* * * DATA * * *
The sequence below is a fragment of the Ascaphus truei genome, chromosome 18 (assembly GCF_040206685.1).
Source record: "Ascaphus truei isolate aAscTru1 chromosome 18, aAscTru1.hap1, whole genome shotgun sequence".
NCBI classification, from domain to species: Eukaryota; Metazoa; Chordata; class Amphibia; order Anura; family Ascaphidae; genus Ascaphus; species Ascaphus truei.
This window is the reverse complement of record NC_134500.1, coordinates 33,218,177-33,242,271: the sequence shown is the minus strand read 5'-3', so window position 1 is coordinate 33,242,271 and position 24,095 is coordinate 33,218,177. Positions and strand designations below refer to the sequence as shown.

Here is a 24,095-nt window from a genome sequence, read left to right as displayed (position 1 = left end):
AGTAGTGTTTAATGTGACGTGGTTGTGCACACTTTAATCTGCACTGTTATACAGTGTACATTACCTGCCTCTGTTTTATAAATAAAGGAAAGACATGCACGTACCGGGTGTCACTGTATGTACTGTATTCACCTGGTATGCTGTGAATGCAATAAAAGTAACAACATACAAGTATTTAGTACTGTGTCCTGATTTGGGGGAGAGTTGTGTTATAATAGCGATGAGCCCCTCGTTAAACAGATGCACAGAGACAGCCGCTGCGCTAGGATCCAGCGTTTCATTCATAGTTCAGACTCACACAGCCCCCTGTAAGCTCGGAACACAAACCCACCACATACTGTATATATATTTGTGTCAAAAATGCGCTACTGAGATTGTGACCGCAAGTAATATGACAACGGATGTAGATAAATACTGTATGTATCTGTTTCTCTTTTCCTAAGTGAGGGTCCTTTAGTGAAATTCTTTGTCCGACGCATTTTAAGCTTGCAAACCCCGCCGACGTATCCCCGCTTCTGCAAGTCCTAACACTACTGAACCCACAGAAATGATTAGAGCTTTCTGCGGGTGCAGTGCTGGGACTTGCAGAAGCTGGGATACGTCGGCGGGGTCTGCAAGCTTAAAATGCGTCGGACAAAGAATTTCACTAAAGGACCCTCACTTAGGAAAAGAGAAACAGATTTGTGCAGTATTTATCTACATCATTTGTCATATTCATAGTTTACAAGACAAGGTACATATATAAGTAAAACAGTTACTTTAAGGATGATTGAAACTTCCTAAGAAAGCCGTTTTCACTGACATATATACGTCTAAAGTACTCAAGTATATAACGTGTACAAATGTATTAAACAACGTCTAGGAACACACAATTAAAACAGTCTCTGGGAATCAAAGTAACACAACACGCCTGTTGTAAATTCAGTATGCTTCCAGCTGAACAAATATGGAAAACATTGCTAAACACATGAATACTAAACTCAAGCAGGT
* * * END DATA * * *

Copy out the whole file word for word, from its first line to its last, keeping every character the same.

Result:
The sequence below is a fragment of the Ascaphus truei genome, chromosome 18 (assembly GCF_040206685.1).
Source record: "Ascaphus truei isolate aAscTru1 chromosome 18, aAscTru1.hap1, whole genome shotgun sequence".
NCBI classification, from domain to species: Eukaryota; Metazoa; Chordata; class Amphibia; order Anura; family Ascaphidae; genus Ascaphus; species Ascaphus truei.
This window is the reverse complement of record NC_134500.1, coordinates 33,218,177-33,242,271: the sequence shown is the minus strand read 5'-3', so window position 1 is coordinate 33,242,271 and position 24,095 is coordinate 33,218,177. Positions and strand designations below refer to the sequence as shown.

Here is a 24,095-nt window from a genome sequence, read left to right as displayed (position 1 = left end):
AGTAGTGTTTAATGTGACGTGGTTGTGCACACTTTAATCTGCACTGTTATACAGTGTACATTACCTGCCTCTGTTTTATAAATAAAGGAAAGACATGCACGTACCGGGTGTCACTGTATGTACTGTATTCACCTGGTATGCTGTGAATGCAATAAAAGTAACAACATACAAGTATTTAGTACTGTGTCCTGATTTGGGGGAGAGTTGTGTTATAATAGCGATGAGCCCCTCGTTAAACAGATGCACAGAGACAGCCGCTGCGCTAGGATCCAGCGTTTCATTCATAGTTCAGACTCACACAGCCCCCTGTAAGCTCGGAACACAAACCCACCACATACTGTATATATATTTGTGTCAAAAATGCGCTACTGAGATTGTGACCGCAAGTAATATGACAACGGATGTAGATAAATACTGTATGTATCTGTTTCTCTTTTCCTAAGTGAGGGTCCTTTAGTGAAATTCTTTGTCCGACGCATTTTAAGCTTGCAAACCCCGCCGACGTATCCCCGCTTCTGCAAGTCCTAACACTACTGAACCCACAGAAATGATTAGAGCTTTCTGCGGGTGCAGTGCTGGGACTTGCAGAAGCTGGGATACGTCGGCGGGGTCTGCAAGCTTAAAATGCGTCGGACAAAGAATTTCACTAAAGGACCCTCACTTAGGAAAAGAGAAACAGATTTGTGCAGTATTTATCTACATCATTTGTCATATTCATAGTTTACAAGACAAGGTACATATATAAGTAAAACAGTTACTTTAAGGATGATTGAAACTTCCTAAGAAAGCCGTTTTCACTGACATATATACGTCTAAAGTACTCAAGTATATAACGTGTACAAATGTATTAAACAACGTCTAGGAACACACAATTAAAACAGTCTCTGGGAATCAAAGTAACACAACACGCCTGTTGTAAATTCAGTATGCTTCCAGCTGAACAAATATGGAAAACATTGCTAAACACATGAATACTAAACTCAAGCAGGT